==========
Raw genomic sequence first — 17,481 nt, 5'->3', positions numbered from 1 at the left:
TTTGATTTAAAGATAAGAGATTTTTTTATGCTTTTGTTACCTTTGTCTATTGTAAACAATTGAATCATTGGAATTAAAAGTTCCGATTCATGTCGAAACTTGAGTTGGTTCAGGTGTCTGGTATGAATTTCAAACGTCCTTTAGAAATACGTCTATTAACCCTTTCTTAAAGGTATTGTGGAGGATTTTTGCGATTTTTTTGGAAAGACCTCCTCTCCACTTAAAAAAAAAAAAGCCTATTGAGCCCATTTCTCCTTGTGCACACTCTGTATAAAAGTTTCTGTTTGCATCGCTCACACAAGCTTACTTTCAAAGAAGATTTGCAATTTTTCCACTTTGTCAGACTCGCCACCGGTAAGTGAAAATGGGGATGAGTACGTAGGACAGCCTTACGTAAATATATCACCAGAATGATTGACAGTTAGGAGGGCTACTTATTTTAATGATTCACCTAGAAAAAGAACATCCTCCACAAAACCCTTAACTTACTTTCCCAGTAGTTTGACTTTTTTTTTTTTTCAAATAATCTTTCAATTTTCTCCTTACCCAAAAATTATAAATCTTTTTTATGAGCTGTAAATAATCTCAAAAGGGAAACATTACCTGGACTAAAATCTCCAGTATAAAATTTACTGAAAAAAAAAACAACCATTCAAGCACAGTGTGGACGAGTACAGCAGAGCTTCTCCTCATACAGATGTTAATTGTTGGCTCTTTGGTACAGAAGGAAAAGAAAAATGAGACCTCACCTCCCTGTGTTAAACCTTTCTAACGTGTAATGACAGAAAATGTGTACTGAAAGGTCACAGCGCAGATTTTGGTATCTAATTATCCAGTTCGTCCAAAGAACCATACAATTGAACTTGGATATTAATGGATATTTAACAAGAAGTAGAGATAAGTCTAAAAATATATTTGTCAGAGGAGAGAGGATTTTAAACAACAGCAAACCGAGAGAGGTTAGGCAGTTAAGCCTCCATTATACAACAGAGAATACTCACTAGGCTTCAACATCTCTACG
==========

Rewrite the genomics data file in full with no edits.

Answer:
Raw genomic sequence first — 17,481 nt, 5'->3', positions numbered from 1 at the left:
TTTGATTTAAAGATAAGAGATTTTTTTATGCTTTTGTTACCTTTGTCTATTGTAAACAATTGAATCATTGGAATTAAAAGTTCCGATTCATGTCGAAACTTGAGTTGGTTCAGGTGTCTGGTATGAATTTCAAACGTCCTTTAGAAATACGTCTATTAACCCTTTCTTAAAGGTATTGTGGAGGATTTTTGCGATTTTTTTGGAAAGACCTCCTCTCCACTTAAAAAAAAAAAAGCCTATTGAGCCCATTTCTCCTTGTGCACACTCTGTATAAAAGTTTCTGTTTGCATCGCTCACACAAGCTTACTTTCAAAGAAGATTTGCAATTTTTCCACTTTGTCAGACTCGCCACCGGTAAGTGAAAATGGGGATGAGTACGTAGGACAGCCTTACGTAAATATATCACCAGAATGATTGACAGTTAGGAGGGCTACTTATTTTAATGATTCACCTAGAAAAAGAACATCCTCCACAAAACCCTTAACTTACTTTCCCAGTAGTTTGACTTTTTTTTTTTTTCAAATAATCTTTCAATTTTCTCCTTACCCAAAAATTATAAATCTTTTTTATGAGCTGTAAATAATCTCAAAAGGGAAACATTACCTGGACTAAAATCTCCAGTATAAAATTTACTGAAAAAAAAAACAACCATTCAAGCACAGTGTGGACGAGTACAGCAGAGCTTCTCCTCATACAGATGTTAATTGTTGGCTCTTTGGTACAGAAGGAAAAGAAAAATGAGACCTCACCTCCCTGTGTTAAACCTTTCTAACGTGTAATGACAGAAAATGTGTACTGAAAGGTCACAGCGCAGATTTTGGTATCTAATTATCCAGTTCGTCCAAAGAACCATACAATTGAACTTGGATATTAATGGATATTTAACAAGAAGTAGAGATAAGTCTAAAAATATATTTGTCAGAGGAGAGAGGATTTTAAACAACAGCAAACCGAGAGAGGTTAGGCAGTTAAGCCTCCATTATACAACAGAGAATACTCACTAGGCTTCAACATCTCTACG